Two days after being sworn in to fourth term last week, state Rep. LaShawn Ford was back in court for a preliminary status hearing in his federal bank fraud case.
His attorneys, however, expressed confidence in their case after leaving the Dirksen federal courthouse in downtown Chicago on Jan. 11. Ford was arraigned at that same courthouse a month earlier, Dec. 11, where he pleaded not guilty to the charges.
Ford's attorney, Tom Durkin, said they are confident after reviewing discovery materials from the U.S. prosecutor's case. The lawyers received those materials two weeks ago on two CD-ROMs (digital documents), which Ford's attorneys called "voluminous."
"We are very confident. We've gotten discovery [and] there is quite a bit to review," Durkin said, speaking to reporters after Friday's brief, 10-minute hearing.
"Everything that I have reviewed so far is favorable from what I can tell," Durkin added. "Beyond that I really can't comment because I haven't read all of it."
Presiding Judge Rebecca Pallmeyer set a pretrial motion date for March 15, and a second status hearing for April 3. Durkin told reporters that the judge gave them extra time because he's trying another federal case in San Diego.
On Nov. 29, Ford was charged in a 17-count indictment by the U.S. Justice Department. Federal prosecutors allege Ford fraudulently obtained a $500,000 increase, as well as a two-year extension, on a line of credit from the now-defunct ShoreBank in 2006. ShoreBank was shut down by federal regulators in 2010. Most of its assets and deposits were acquired from the FDIC by the newly-formed Urban Partnership Bank.
The indictment alleges Ford obtained multiple cash advances by making false statements about his intended use for the funds — Ford was in the real estate and home renovation business on the West Side.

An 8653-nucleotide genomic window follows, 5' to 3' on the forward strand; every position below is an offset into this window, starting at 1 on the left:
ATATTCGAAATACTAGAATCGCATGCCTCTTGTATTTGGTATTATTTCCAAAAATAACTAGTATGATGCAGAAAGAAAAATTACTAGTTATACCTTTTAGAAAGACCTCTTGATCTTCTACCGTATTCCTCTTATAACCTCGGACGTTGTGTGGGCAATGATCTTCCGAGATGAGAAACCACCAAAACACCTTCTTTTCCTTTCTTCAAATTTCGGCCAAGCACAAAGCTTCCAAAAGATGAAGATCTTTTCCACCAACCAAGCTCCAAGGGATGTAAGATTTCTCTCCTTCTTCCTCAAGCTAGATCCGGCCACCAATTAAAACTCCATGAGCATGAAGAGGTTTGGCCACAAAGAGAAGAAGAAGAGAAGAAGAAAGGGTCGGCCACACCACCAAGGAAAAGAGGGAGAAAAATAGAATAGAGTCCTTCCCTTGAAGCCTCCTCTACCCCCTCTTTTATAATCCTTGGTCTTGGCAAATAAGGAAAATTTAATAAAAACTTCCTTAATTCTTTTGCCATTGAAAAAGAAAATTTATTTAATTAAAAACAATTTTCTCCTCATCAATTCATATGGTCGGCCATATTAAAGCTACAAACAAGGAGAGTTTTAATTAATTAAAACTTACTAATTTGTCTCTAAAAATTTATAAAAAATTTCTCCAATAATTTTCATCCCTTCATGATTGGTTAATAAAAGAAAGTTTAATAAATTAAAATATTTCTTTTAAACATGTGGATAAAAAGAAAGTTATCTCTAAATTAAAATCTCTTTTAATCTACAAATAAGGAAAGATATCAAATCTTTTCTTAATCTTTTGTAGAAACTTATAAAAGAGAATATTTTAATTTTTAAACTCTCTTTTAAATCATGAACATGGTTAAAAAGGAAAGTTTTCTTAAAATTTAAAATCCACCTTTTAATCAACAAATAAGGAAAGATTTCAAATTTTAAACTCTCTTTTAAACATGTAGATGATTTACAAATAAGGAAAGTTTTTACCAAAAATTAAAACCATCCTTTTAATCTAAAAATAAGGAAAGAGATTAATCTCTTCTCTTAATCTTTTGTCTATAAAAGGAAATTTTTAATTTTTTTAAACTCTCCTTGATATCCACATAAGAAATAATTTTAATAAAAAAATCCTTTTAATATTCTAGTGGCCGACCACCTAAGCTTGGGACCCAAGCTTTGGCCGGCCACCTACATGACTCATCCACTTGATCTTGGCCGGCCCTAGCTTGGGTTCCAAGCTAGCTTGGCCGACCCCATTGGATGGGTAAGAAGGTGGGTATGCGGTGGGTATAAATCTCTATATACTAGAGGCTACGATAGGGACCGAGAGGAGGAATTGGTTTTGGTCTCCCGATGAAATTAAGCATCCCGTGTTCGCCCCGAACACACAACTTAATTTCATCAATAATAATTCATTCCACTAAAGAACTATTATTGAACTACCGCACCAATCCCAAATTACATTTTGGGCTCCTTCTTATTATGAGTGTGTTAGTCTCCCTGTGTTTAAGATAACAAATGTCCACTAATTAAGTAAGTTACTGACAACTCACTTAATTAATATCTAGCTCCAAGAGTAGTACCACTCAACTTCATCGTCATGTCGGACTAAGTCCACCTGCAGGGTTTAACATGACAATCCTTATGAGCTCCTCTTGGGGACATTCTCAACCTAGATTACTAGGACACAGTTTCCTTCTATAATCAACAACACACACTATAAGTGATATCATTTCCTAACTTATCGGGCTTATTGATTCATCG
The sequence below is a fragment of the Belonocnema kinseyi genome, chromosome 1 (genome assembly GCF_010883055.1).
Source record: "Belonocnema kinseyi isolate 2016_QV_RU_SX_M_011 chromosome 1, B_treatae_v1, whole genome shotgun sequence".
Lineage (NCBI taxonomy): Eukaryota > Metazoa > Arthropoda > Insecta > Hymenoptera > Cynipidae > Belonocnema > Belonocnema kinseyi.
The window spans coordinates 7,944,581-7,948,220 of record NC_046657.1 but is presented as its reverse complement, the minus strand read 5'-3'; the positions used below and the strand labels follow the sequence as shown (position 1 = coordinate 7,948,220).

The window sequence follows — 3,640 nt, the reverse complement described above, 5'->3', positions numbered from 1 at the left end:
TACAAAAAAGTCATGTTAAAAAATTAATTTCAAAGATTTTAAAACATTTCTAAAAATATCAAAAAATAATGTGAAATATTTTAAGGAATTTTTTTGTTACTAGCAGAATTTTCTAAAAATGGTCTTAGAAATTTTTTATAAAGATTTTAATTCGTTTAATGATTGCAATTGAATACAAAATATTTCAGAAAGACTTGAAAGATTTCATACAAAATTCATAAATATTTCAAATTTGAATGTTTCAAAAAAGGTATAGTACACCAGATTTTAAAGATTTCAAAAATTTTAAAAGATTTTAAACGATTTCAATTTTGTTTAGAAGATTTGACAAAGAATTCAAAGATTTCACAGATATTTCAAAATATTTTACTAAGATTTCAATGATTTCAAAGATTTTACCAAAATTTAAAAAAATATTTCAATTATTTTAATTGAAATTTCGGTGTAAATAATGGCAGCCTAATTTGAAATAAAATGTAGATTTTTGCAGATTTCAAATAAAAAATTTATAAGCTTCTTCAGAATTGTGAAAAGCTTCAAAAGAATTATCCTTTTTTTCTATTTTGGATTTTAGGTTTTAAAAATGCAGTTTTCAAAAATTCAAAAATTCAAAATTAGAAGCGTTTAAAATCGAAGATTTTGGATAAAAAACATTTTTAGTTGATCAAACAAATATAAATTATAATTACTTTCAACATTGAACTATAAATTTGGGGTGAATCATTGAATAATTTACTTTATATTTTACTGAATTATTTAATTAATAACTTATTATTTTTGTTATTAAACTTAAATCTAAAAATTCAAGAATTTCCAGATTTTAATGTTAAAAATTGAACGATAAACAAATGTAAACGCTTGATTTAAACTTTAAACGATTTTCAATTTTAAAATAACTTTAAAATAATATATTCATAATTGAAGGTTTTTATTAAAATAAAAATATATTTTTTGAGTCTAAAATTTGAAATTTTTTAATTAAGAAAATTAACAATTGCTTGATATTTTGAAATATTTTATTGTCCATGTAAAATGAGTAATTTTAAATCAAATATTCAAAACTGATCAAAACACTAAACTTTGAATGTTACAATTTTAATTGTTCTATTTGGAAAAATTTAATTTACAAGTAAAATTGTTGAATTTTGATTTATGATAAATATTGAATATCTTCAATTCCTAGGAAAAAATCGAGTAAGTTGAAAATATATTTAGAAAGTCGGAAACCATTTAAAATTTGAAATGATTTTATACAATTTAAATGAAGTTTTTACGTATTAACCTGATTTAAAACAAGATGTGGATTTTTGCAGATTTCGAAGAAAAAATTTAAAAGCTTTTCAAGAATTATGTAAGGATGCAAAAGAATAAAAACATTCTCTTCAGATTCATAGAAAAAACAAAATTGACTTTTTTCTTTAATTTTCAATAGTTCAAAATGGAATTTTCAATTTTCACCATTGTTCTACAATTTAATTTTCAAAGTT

According to the indictment, Ford allegedly diverted funds toward personal use — car loans, credit cards, other mortgages owed by ShoreBank and a Hammond casino bill. The feds also allege he used the funds to run his '06 campaign for state rep.
Ford vehemently denies the charges, has maintained his innocence throughout and insists those funds were used to rehab properties on the West Side. Ford insists he did not pocket any of that money. Last Friday's hearing was with his attorneys only, unlike at his December arraignment where throngs of supporters packed Judge Pallmeyer's courtroom.
This second court appearance came two days after he was sworn into office Jan. 9 for a fourth term representing the 8th District, which now extends from the city's West Side to parts of Brookfield, LaGrange, LaGrange Park and Western Springs. Ford did not take questions from the media after the hearing.
In a press release, Ford vowed to continue his work in the community, including strengthening small businesses, as well as making a recommendation on laws regarding conceal and carry of firearms. Ford also plans to push for parity for ex-offenders returning to society and strengthen minority contracts.
"My fourth term brings great opportunities to strengthen the relationships and coalitions that have been built as we address the problems that families face everyday," he said in his press release.
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